When I finish cleaning our floors, I look back and admire with satisfaction the sleek feeling floors. No sticky spots, no gritty pieces from toast, crackers or cereal from who knows when embedding themselves into the soles of my feet. I do my version of a happy dance and wonder, did God do his own little dance when he finished creating E.V.E.R.Y.T.H.I.N.G. in a whopping seven days?
His state of the art project was supreme: Under budget, on-time, exceeded all the codes of the time, embellished and p.e.r.f.e.c.t. in every way. That is until one woman messed with it, like when my kids spill anything and everything the moment I clean the floor. Maybe part of the curse for women is that floors never stay clean, kids (and husbands) leave debris in their wake, and the pile of laundry is never empty?
Last night while tucking my son in bed he lamented about that Eve. He’s battling right now against his flesh, as we all are, and he’s frustrated. A heavy sigh of desperation came from deep within my young boy’s heart as he legitimately lamented over “…Eve ruining things way back in the garden. If only she had never done that.” I know this sigh well, the ache when I continue to stumble and wrestle with the same sin like I’m stuck in spin cycle of my washing machine. I feel powerless to conquer it. I feel defeated.
His sincerity pricked my soul and my mind circled around God, a perfect creation, sin, redemption, and a permanent restoration. What would have happened if Eve didn’t sin? What would have happened if sin didn’t enter the world for several generations? Seriously, pause and think before you read on.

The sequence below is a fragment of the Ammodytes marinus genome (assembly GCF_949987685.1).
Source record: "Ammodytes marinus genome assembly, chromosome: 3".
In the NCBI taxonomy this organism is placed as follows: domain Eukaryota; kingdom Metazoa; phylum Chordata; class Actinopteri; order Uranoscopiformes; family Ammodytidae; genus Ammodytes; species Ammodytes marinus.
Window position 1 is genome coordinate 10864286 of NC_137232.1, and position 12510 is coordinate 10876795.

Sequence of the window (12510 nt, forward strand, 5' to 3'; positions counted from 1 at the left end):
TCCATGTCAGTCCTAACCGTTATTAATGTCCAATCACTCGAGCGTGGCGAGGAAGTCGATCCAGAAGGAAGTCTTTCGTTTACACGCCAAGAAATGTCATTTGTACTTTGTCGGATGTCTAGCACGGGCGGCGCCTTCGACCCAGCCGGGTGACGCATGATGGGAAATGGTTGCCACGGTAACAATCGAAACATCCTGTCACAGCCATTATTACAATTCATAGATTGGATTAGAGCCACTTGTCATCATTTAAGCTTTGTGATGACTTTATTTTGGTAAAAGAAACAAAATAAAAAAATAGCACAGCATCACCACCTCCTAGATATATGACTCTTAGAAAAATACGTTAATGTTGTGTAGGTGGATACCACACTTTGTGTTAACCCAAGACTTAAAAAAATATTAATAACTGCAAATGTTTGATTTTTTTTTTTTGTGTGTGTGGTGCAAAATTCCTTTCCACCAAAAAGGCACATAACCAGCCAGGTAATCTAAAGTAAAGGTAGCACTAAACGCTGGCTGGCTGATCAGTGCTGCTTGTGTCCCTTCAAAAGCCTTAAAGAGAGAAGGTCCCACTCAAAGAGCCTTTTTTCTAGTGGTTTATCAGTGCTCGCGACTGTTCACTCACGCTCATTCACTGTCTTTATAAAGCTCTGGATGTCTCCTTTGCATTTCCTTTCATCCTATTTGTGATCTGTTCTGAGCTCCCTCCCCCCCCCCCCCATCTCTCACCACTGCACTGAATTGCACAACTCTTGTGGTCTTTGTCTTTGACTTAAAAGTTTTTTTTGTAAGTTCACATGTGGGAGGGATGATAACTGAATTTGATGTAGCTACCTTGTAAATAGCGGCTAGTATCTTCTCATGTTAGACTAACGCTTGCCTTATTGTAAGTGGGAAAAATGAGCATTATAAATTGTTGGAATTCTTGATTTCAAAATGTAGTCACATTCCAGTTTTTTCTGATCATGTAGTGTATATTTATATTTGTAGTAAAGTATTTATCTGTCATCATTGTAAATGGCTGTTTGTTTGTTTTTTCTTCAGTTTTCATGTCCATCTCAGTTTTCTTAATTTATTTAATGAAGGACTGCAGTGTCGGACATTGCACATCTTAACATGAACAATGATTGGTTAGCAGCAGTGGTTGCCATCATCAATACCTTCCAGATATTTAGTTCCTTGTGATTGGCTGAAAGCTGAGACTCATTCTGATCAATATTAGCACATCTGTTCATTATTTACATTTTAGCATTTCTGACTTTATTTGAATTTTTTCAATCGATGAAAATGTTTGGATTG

You did pause, right?
If Eve hadn’t sinned, if people had managed to be absolutely perfect for all those generations we would have evidence that people can accomplish perfection on their own. Would we ever find need for a Savior? Would we simply point to a particular person, as we do Eve, and say with disgust, “It was a good twelve hundred years until he ate from that tree. Jerk ruined it all.” (I’m sure you came up with some interesting ideas and welcome you to share them below!)
Fingerprints of God’s loving kindness are found in the fact that one of the people he initially created brought sin into the world. Through Eve’s choice, we are acutely aware of good and evil. Our inability to be righteous, to defeat our sinful nature through our own means leads us to a longing for a Savior. Fortunately we serve a loving God who has a complete plan.
For years people looked, longed and waited for the promised Savior, Jesus Christ, to come. When he did, it was a modern version of the garden all over again. Instead of taking from the forbidden tree, they nailed their redeemer to the tree. Though their act couldn’t bury the testimony of the most holy, I sometimes do.
I like happy endings and often end the gospel story with Jesus ascending into heaven. Shielding myself from things I find frightening, alarming, uncomfortable, disturbing, controversial and messy (most biblical prophecy) I miss the continued gospel message from our Creator. The story of hope doesn’t end with Salvation!
Leaning into Revelation we learn more about our Creator, Savior, Redeemer. It reminds me of the stories we’ve told our parents about things we did as kids, things they were unaware of that may have changed their perspective about us. Our perspective of Jesus’ role as savior expands as we learn what he is going to do. He’s not just a Savior from sin, he’s the conqueror of evil.
By introducing sin from the very beginning creation is forever pointed to the Savior, our redeemer. And long after his resurrection, we look to that same Savior, not only for a redemptive work in our lives, but in our world. The book of Revelation is a book about a book of looking, waiting, anticipating a new beginning through our Savior’s return- not just to rescue or judge, but to reign and rule in peace forever and ever.